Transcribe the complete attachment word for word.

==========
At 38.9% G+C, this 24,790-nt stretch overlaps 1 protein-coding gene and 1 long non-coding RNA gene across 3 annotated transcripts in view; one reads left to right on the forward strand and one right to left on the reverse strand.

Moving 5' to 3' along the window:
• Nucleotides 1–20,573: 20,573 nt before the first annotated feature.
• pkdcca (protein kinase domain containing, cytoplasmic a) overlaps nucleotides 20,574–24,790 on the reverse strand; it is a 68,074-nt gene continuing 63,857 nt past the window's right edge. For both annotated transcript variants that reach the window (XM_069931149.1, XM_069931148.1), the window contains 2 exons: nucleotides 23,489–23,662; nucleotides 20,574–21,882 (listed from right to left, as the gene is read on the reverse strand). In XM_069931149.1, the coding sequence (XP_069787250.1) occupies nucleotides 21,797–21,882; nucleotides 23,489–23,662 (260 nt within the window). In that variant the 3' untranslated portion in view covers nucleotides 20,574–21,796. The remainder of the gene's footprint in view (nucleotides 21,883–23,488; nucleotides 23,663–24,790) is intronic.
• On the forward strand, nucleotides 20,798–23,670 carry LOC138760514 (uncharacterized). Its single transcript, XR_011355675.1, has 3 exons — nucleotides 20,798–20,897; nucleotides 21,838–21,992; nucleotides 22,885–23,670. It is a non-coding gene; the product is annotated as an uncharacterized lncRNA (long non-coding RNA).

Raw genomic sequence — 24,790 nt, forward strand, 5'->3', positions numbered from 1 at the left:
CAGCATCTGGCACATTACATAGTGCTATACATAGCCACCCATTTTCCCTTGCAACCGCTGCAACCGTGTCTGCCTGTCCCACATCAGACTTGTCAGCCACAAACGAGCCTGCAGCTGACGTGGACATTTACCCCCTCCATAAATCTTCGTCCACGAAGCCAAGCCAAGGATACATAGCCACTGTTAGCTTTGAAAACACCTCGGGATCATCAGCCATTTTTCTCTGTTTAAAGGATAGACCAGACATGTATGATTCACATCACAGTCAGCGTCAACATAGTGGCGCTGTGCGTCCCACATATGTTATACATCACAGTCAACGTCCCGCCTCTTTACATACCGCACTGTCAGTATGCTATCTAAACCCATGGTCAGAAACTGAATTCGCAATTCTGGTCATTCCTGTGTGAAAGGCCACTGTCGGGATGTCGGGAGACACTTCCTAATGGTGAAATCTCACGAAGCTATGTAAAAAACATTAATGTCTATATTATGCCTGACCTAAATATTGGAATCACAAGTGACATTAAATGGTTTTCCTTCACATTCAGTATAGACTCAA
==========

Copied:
At 38.9% G+C, this 24,790-nt stretch overlaps 1 protein-coding gene and 1 long non-coding RNA gene across 3 annotated transcripts in view; one reads left to right on the forward strand and one right to left on the reverse strand.

Moving 5' to 3' along the window:
• Nucleotides 1–20,573: 20,573 nt before the first annotated feature.
• pkdcca (protein kinase domain containing, cytoplasmic a) overlaps nucleotides 20,574–24,790 on the reverse strand; it is a 68,074-nt gene continuing 63,857 nt past the window's right edge. For both annotated transcript variants that reach the window (XM_069931149.1, XM_069931148.1), the window contains 2 exons: nucleotides 23,489–23,662; nucleotides 20,574–21,882 (listed from right to left, as the gene is read on the reverse strand). In XM_069931149.1, the coding sequence (XP_069787250.1) occupies nucleotides 21,797–21,882; nucleotides 23,489–23,662 (260 nt within the window). In that variant the 3' untranslated portion in view covers nucleotides 20,574–21,796. The remainder of the gene's footprint in view (nucleotides 21,883–23,488; nucleotides 23,663–24,790) is intronic.
• On the forward strand, nucleotides 20,798–23,670 carry LOC138760514 (uncharacterized). Its single transcript, XR_011355675.1, has 3 exons — nucleotides 20,798–20,897; nucleotides 21,838–21,992; nucleotides 22,885–23,670. It is a non-coding gene; the product is annotated as an uncharacterized lncRNA (long non-coding RNA).

Raw genomic sequence — 24,790 nt, forward strand, 5'->3', positions numbered from 1 at the left:
CAGCATCTGGCACATTACATAGTGCTATACATAGCCACCCATTTTCCCTTGCAACCGCTGCAACCGTGTCTGCCTGTCCCACATCAGACTTGTCAGCCACAAACGAGCCTGCAGCTGACGTGGACATTTACCCCCTCCATAAATCTTCGTCCACGAAGCCAAGCCAAGGATACATAGCCACTGTTAGCTTTGAAAACACCTCGGGATCATCAGCCATTTTTCTCTGTTTAAAGGATAGACCAGACATGTATGATTCACATCACAGTCAGCGTCAACATAGTGGCGCTGTGCGTCCCACATATGTTATACATCACAGTCAACGTCCCGCCTCTTTACATACCGCACTGTCAGTATGCTATCTAAACCCATGGTCAGAAACTGAATTCGCAATTCTGGTCATTCCTGTGTGAAAGGCCACTGTCGGGATGTCGGGAGACACTTCCTAATGGTGAAATCTCACGAAGCTATGTAAAAAACATTAATGTCTATATTATGCCTGACCTAAATATTGGAATCACAAGTGACATTAAATGGTTTTCCTTCACATTCAGTATAGACTCAA